the fifteenth or sixteenth century." Indeed, in Europe to-day,
the lord of the manor, though retaining the title in certain
legal documents such as leases, is lord only in name, but in free



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PULLMAN AND ITS LESSONS. 199

America and in the person of Mr. Pallman, he is still a terrible
reality. To do the baron justice, he still mingles with the peo-
ple at certain seasons of the year, particularly when marriage is
celebrated in their families or in his, at the coming of age of an
heir to the estate, and at Christmas and at Whitsuntide. Upon
all occasions of importance also, when any man has a grievance,
the European lord of the manor, with the claims of centuries of
exalted birth and of ingrained fine breediug to fall back upon,
can be approached by his people with far less ostentation than
Mr. Pullman is reported to display, who began life as a miner in
California, and who having bought some inventors' patents after
the war, floated a company to operate them, and who, claiming
the ownership of neither craft nor education, loves to be known
as one of the few rich men of the day. Kot one of the
European cities already mentioned in France, (Germany, or Eng-
land, could be managed like Pullman City. Let us take Salt-
aire as tiie model which Mr. Pullman himself adopted for imita-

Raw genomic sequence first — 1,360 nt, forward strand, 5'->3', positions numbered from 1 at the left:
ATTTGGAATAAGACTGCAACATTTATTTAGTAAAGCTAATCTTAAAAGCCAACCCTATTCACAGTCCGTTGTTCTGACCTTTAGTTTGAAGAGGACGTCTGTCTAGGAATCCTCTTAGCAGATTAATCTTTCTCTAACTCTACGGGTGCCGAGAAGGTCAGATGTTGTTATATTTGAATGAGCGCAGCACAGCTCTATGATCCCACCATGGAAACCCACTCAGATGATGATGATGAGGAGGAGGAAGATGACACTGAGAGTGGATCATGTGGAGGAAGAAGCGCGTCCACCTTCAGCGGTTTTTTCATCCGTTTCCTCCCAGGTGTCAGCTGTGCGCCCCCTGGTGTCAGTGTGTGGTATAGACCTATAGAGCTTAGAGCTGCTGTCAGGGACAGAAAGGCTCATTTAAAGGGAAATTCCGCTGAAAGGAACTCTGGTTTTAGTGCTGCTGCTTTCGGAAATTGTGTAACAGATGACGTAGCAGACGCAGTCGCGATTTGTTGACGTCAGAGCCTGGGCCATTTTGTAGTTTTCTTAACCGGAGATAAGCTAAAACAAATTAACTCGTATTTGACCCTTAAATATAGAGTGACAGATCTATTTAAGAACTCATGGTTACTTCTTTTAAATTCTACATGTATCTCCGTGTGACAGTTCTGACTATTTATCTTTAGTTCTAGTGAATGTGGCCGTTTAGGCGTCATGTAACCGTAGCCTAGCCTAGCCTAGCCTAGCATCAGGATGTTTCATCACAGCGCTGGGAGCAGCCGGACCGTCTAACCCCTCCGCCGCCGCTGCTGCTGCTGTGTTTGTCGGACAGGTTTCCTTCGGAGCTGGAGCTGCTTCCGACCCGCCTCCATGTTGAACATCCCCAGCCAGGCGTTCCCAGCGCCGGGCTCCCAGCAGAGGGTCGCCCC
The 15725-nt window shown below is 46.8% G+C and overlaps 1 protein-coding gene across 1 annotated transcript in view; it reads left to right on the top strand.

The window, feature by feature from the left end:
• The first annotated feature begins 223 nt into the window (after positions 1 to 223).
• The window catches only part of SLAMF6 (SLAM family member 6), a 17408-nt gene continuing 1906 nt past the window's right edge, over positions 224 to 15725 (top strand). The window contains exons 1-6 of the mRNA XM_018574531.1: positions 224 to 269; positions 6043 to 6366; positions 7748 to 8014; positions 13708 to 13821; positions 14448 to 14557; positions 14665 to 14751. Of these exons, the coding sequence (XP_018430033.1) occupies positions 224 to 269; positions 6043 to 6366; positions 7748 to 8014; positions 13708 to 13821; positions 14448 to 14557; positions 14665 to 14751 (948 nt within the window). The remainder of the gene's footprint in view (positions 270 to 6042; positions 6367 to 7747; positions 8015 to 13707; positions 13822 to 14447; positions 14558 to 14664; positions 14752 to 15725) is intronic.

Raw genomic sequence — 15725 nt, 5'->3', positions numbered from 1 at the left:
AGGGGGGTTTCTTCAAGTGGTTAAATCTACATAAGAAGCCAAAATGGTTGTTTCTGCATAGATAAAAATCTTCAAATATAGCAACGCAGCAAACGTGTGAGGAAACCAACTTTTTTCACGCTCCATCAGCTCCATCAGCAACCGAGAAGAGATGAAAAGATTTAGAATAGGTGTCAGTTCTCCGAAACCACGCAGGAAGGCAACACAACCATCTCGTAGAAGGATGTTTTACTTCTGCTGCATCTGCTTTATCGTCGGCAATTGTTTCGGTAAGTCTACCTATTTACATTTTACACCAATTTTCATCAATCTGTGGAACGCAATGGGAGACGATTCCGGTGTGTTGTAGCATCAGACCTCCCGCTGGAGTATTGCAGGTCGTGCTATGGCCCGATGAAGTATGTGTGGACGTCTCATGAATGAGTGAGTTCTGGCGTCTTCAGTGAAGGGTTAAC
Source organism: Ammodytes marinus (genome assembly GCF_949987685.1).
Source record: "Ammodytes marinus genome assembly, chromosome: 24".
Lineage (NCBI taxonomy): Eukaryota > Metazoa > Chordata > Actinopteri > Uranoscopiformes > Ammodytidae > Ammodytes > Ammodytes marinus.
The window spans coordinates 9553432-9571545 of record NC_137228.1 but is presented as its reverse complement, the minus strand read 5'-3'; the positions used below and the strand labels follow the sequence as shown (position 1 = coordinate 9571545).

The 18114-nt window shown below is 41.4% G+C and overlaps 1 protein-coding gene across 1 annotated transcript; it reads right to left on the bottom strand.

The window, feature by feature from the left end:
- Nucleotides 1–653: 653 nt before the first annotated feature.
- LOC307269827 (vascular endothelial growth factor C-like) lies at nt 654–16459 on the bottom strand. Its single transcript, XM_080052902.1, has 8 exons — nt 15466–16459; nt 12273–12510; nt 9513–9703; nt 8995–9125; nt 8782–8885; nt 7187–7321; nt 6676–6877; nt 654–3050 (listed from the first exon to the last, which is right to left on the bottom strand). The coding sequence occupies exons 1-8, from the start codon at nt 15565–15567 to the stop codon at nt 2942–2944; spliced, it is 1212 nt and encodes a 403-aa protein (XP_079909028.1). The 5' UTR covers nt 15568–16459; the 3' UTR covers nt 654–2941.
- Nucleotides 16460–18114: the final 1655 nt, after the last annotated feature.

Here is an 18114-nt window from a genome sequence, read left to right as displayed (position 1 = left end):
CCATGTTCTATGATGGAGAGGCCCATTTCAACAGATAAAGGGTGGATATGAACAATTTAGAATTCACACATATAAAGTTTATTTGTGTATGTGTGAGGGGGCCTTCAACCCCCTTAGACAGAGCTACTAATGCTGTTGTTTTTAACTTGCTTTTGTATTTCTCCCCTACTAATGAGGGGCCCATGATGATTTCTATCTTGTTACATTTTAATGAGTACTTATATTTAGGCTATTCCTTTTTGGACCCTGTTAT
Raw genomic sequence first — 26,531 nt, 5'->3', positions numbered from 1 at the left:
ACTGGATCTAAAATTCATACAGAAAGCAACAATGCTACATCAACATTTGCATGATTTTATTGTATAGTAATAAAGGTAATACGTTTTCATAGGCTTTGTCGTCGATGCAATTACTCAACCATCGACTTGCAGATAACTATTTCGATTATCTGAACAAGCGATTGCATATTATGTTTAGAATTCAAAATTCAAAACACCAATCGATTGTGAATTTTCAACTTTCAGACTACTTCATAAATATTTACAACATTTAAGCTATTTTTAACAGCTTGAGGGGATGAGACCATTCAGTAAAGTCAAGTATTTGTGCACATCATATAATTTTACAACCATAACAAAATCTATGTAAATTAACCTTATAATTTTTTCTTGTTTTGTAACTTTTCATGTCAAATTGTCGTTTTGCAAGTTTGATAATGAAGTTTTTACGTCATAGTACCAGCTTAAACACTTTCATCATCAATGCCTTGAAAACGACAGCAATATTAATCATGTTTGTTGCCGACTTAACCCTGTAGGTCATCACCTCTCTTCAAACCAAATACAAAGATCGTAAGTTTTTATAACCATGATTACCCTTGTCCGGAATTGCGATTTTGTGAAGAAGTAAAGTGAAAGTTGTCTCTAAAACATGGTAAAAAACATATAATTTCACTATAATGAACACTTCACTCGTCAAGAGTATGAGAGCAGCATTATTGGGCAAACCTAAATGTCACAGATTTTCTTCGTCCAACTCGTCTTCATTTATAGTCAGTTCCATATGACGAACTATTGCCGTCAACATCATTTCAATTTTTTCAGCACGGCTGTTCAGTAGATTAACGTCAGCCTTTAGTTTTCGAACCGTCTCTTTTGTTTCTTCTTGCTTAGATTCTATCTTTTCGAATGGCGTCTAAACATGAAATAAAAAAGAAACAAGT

tion in America, and which he followed so closely as, like Sir
Titus Salt, the famous alpaca merchant, to acquire and to accept
a tiUe. It is not a crime to have a title, but it is a crime to op-
press tiie poor or to use the title as a bandit uses his rifle.

In establishing Saltaire, Sir Titus Salt devoted himself to the
erection of a model town for artisans. His chief aim was to
combine the charms of comfort, the means of rational enjoy-
ment^ of domestic happiness, and of mental culture, with a well-
intentioned effbrt to aid the people to help themselves. As Sir
Titus Salt prospered in the world, his people in a becoming
measure prospered also. He joined them at meetings and mar-
riages, at sports and at banquets. As mayor of Bradford, he
fiuthfuUy discharged his municipal duties towards them. He
was BO unpretentious a man that, while holding the office of
mayor of Bradford, and enjoying the honors of an hereditary
dignity and a seat in Parliament, he was often known to give
a '^liff in his car to a poor workingwoman, carrying a bas-
ket of eggs to market. Sir Titus Salt thus made himself
both popular and familiar with the wants of the people. He
established a workingman's club, which was intended to sup-



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200 THE AMERICAN JO URNAL OF POLITICS.

ply all the advantages of saloons without their evils, and with
the opportunities for an essential companionship for the people.
He established technical schools to train young men and women
in the arts and sciences. He furnished a gymnasium for physical
exercise for the boys ; bagatelle and chess rooms for the men to
amuse themselves in the evenings after work ; reading rooms,
concert halls, and debating clubs were established. Every-
thing which could draw out and develop human character or